The Physiology of the Glomerulus

Dawson F. Dean, Bruce Molitoris

Research output: Chapter in Book/Report/Conference proceedingChapter

Abstract

Glomerular flow is key to renal function. Afferent and efferent arterioles move blood into and out of the glomerulus, and efferent arterioles also branch into peritubular capillaries, which provide nutrients and remove waste from neighboring glomeruli. Many mechanisms regulate pressure in these arterioles, including tubuloglomerular feedback (that responds to intratubular sodium chloride levels), and several important signaling molecules such as adenosine, angiotensin II, and paracrine agents released by endothelial cells. This regulation protects the kidney and controls filtration and diuresis under different physiologic conditions. Many common antihypertensives, including ACE inhibitors, loop diuretics, and calcium channel blockers, affect these regulatory pathways in addition to their systemic effects on blood pressure. Between the arterioles, the glomerular capillaries are the site where plasma moves across a filtration barrier into the urinary space. The glomerular filtration barrier filters molecules based on size and charge and is made of three types of filters: the endothelial fenestrations in glomerular capillaries, the glomerular basement membrane, and the visceral epithelial cell podocyte slit diaphragm. Injury at any of these layers can disrupt the filtration barrier and lead to proteins or blood cells entering Bowman's space as part of urine. Normally, this filtration barrier will pass water and small molecules freely, but filtration of larger molecules also happens. The traditional view that fluid entering the tubule from the glomerular capillaries is virtually protein free is being questioned. For example, albumin and other proteins of similar size are filtered partially and then reabsorbed inside the tubule and by proximal tubule epithelial cells using the megalin/cubilin complex.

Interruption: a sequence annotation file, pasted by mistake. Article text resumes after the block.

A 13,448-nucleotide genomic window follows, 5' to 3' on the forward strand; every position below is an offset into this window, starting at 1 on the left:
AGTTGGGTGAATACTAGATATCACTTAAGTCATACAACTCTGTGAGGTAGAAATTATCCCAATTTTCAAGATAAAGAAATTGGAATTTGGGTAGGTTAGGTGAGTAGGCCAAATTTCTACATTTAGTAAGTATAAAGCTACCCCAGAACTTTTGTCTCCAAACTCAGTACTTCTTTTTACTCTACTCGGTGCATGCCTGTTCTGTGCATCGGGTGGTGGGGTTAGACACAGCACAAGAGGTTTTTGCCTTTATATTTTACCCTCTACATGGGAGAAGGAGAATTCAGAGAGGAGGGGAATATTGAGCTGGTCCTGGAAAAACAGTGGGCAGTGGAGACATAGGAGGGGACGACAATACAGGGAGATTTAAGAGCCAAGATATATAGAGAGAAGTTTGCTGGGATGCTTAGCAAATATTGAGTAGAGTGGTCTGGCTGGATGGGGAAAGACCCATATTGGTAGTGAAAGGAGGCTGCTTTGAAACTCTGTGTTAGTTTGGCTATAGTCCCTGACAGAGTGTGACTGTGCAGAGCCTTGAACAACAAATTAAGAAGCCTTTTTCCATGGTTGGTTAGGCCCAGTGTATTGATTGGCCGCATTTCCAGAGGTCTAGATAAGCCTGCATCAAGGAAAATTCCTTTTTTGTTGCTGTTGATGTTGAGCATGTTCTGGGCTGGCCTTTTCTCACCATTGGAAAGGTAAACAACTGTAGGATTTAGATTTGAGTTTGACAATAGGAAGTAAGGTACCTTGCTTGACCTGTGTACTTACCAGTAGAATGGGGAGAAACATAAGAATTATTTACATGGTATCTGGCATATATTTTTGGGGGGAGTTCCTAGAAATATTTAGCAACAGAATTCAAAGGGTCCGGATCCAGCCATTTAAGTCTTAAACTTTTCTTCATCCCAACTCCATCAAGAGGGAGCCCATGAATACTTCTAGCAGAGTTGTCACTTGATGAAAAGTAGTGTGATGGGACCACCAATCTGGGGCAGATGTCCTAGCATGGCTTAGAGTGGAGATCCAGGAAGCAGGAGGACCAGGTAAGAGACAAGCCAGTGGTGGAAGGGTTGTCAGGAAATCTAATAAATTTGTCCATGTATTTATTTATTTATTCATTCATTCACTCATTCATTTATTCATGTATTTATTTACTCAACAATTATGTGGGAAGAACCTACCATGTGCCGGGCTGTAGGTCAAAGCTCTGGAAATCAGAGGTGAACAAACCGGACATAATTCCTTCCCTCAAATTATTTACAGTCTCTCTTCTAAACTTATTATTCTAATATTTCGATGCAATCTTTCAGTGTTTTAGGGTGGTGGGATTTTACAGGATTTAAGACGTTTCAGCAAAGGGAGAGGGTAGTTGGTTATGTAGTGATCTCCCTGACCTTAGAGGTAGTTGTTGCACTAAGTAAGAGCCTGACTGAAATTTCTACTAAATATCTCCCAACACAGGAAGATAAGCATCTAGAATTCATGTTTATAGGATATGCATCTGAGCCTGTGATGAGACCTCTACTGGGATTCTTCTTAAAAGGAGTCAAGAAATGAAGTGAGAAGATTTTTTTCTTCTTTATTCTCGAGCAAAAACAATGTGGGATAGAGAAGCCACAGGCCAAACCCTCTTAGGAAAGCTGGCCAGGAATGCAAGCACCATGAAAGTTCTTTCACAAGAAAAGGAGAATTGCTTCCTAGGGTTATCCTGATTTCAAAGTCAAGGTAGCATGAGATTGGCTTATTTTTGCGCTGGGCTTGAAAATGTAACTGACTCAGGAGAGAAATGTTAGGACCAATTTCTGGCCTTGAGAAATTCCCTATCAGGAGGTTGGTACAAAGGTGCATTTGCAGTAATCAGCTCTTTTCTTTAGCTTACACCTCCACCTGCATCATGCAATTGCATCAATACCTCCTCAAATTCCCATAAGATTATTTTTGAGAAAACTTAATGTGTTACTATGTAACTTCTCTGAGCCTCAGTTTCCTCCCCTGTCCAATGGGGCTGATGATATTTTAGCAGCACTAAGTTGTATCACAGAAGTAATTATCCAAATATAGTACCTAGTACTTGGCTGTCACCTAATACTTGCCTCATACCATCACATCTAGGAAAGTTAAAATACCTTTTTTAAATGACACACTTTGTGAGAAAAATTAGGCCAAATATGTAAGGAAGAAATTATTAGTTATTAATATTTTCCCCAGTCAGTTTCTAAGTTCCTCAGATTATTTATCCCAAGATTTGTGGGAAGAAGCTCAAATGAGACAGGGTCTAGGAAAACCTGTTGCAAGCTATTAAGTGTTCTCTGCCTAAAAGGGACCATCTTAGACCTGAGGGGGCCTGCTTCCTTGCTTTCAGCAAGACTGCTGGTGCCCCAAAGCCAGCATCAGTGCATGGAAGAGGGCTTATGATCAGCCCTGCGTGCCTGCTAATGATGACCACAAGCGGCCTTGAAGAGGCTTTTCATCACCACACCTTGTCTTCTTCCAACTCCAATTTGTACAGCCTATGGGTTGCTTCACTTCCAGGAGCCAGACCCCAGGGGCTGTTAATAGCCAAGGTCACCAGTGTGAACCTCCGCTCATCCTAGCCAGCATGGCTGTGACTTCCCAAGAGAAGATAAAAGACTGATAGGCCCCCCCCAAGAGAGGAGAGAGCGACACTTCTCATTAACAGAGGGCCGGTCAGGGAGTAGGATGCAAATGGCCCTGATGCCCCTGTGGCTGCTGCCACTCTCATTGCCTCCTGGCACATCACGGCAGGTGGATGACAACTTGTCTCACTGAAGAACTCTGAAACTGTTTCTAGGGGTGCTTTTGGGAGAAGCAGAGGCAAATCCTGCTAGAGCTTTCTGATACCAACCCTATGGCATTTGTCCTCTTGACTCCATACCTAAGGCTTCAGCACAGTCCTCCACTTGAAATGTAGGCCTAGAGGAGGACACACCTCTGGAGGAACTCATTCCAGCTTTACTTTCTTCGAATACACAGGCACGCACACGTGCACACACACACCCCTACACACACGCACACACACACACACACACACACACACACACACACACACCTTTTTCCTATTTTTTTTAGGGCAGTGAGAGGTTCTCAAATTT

Original languageEnglish (US)
Title of host publicationCritical Care Nephrology
Subtitle of host publicationThird Edition
PublisherElsevier Inc.
Pages35-42.e2
ISBN (Electronic)9780323449427
ISBN (Print)9780323449427
DOIs
StatePublished - Dec 6 2017

Fingerprint

Arterioles
Glomerular Filtration Barrier
Low Density Lipoprotein Receptor-Related Protein-2
Epithelial Cells
Sodium Potassium Chloride Symporter Inhibitors
Kidney
Podocytes
Glomerular Basement Membrane
Proteins
Diuresis
Calcium Channel Blockers
Diaphragm
Angiotensin-Converting Enzyme Inhibitors
Sodium Chloride
Angiotensin II
Adenosine
Antihypertensive Agents
Albumins
Blood Cells
Endothelial Cells

Keywords

  • Afferent and efferent arterioles
  • Glomerular capillaries
  • Podocytes

ASJC Scopus subject areas

  • Medicine(all)

Cite this

Dean, D. F., & Molitoris, B. (2017). The Physiology of the Glomerulus. In Critical Care Nephrology: Third Edition (pp. 35-42.e2). Elsevier Inc.. https://doi.org/10.1016/B978-0-323-44942-7.00007-8

The Physiology of the Glomerulus. / Dean, Dawson F.; Molitoris, Bruce.

Critical Care Nephrology: Third Edition. Elsevier Inc., 2017. p. 35-42.e2.

Research output: Chapter in Book/Report/Conference proceedingChapter

Dean, DF & Molitoris, B 2017, The Physiology of the Glomerulus. in Critical Care Nephrology: Third Edition. Elsevier Inc., pp. 35-42.e2. https://doi.org/10.1016/B978-0-323-44942-7.00007-8
Dean DF, Molitoris B. The Physiology of the Glomerulus. In Critical Care Nephrology: Third Edition. Elsevier Inc. 2017. p. 35-42.e2 https://doi.org/10.1016/B978-0-323-44942-7.00007-8
Dean, Dawson F. ; Molitoris, Bruce. / The Physiology of the Glomerulus. Critical Care Nephrology: Third Edition. Elsevier Inc., 2017. pp. 35-42.e2
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